10 May 2005 | jotix100
Herbert Lehman, the adapter of the novel that serves as the basis for this corporate drama makes a tremendous contribution with his screen play. Little seems to have changed in the way corporate America did business then, which it still holds true today. The film, as directed by Robert Wise, keeps us involved in the maneuvers the executives of the company do behind the scenes when the head of the company dies suddenly.
We are given a gripping drama as to what goes on among all the possible candidates to take the helm of the business. There will only be a winner, but who can be the most qualified person to take the company to do better than it had performed under the dead man? Would it be the ambitious Loren Shaw, a man with facts and figures at the tip of his fingers? Would it be Frederich Alderan, the man who has dedicated almost 30 years of his life to the business? Or would it be McDonald Walling, the younger man who knows what's wrong with the way the company has been turning inferior products to its customers?
The all star cast assembled for the film do an outstanding job guided by Mr. Wise, the director. William Holden plays Walling, the youngest of all the executives. Mr. Holden gave an inspired performance as the man who knows where the focus of the company should be, and he is decent enough not to want to be seen as pushing to get the CEO's job.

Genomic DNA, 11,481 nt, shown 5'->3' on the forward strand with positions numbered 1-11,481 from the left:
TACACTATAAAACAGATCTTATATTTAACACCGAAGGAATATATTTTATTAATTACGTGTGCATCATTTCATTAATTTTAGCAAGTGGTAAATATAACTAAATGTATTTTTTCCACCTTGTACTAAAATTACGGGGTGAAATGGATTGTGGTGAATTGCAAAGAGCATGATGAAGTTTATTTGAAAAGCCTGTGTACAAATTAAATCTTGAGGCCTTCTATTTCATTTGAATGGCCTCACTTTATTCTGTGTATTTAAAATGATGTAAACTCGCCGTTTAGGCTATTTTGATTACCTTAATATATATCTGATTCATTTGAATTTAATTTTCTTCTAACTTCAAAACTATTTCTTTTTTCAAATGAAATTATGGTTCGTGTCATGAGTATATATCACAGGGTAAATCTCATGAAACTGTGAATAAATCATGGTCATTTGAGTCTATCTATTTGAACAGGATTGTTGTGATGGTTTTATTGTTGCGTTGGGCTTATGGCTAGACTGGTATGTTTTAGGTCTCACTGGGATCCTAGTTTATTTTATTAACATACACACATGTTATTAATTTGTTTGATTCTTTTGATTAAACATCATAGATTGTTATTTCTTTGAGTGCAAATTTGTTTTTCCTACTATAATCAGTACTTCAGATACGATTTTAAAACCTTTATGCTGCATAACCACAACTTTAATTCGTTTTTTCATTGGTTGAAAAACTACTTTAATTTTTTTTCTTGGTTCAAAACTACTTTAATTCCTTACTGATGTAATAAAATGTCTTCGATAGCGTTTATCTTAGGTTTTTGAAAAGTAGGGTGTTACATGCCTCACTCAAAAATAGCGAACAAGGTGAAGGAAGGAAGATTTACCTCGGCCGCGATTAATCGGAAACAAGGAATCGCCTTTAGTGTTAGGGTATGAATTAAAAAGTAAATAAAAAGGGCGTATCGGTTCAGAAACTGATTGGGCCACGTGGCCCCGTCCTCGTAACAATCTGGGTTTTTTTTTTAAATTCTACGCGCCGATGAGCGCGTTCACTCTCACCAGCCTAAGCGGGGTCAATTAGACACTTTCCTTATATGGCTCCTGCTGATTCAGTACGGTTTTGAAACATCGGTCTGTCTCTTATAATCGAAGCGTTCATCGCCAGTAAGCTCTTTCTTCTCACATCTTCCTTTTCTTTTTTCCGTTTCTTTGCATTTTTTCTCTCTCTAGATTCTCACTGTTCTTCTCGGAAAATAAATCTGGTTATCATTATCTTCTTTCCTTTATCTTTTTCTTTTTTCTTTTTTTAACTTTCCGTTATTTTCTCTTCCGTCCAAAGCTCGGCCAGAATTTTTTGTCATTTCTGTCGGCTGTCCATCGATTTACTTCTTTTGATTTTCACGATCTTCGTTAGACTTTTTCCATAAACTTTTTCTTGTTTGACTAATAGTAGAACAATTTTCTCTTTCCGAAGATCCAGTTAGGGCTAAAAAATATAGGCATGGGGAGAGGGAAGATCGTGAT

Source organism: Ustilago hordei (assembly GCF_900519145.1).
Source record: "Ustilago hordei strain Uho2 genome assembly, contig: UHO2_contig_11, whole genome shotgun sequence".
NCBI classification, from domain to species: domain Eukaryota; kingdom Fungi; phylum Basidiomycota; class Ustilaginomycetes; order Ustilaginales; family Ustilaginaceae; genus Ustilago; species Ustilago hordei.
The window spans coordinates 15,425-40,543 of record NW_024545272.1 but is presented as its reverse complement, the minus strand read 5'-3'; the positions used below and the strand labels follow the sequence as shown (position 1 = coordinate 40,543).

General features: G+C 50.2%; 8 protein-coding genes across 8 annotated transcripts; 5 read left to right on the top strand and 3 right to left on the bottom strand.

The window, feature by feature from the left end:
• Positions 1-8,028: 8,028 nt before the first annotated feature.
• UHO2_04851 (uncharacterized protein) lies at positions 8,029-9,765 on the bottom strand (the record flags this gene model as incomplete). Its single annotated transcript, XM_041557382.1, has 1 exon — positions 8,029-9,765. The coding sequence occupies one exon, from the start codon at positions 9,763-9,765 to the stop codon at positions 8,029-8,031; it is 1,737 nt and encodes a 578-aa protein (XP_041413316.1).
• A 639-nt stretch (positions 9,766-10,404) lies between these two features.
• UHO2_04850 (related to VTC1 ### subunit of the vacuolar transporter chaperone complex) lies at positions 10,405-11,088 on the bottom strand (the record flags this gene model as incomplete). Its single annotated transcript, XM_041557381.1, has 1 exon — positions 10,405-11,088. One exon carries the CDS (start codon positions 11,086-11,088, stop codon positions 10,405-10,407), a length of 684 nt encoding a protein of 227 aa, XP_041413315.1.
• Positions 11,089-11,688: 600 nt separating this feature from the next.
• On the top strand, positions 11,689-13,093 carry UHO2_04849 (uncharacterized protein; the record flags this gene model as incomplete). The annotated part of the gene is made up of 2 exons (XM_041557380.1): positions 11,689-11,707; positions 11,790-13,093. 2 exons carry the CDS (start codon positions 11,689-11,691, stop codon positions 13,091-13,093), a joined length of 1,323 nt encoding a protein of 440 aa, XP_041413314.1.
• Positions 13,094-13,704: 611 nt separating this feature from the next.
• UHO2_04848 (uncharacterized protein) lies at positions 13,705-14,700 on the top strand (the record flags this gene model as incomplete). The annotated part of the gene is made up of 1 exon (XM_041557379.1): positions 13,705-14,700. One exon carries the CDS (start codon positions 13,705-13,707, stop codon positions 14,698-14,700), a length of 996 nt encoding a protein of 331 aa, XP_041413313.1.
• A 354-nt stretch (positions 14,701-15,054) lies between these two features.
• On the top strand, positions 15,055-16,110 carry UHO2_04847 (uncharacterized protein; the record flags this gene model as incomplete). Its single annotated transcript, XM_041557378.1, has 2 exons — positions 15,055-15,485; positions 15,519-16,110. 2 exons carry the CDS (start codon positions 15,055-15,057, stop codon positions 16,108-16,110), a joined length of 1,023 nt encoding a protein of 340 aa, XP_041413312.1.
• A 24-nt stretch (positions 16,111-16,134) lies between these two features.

Fredric March, one of the best actors of his generation, is one of the best things in the film. His ambitious Loren Shaw, clearly, the man who makes no bones about his aspirations, is one of the best roles he played for the screen. Mr. March's portrayal of the ruthless Shaw gives us an idea of how driven some people in those high places will react knowing the power they'll yield, not caring how they will affect the lives of those under them.
The rest of the players are good. Barbara Stanwyck has a small part as the daughter of the man that created Treadway. Walter Pigeon is Fred, the man who has given his life to this company. Paul Douglas is Walter, the straying man having an illicit relation with his secretary. Louis Calhern is the reptilian Casswell, who stands to make a lot of money out of his gamble to back up Shaw. Nina Foch, the executive secretary Erica, does a fine job in projecting the sadness of a lonely woman who has probably loved the dead man Bullard. Shelley Winters only has a couple of scenes as Eva, the secretary that suddenly sees the light in her situation with Walter.
The film offers a good look at the financial district of New York as it looked in those years. It's sad to realize what the recent events have done to that part of Manhattan and how different it looks today!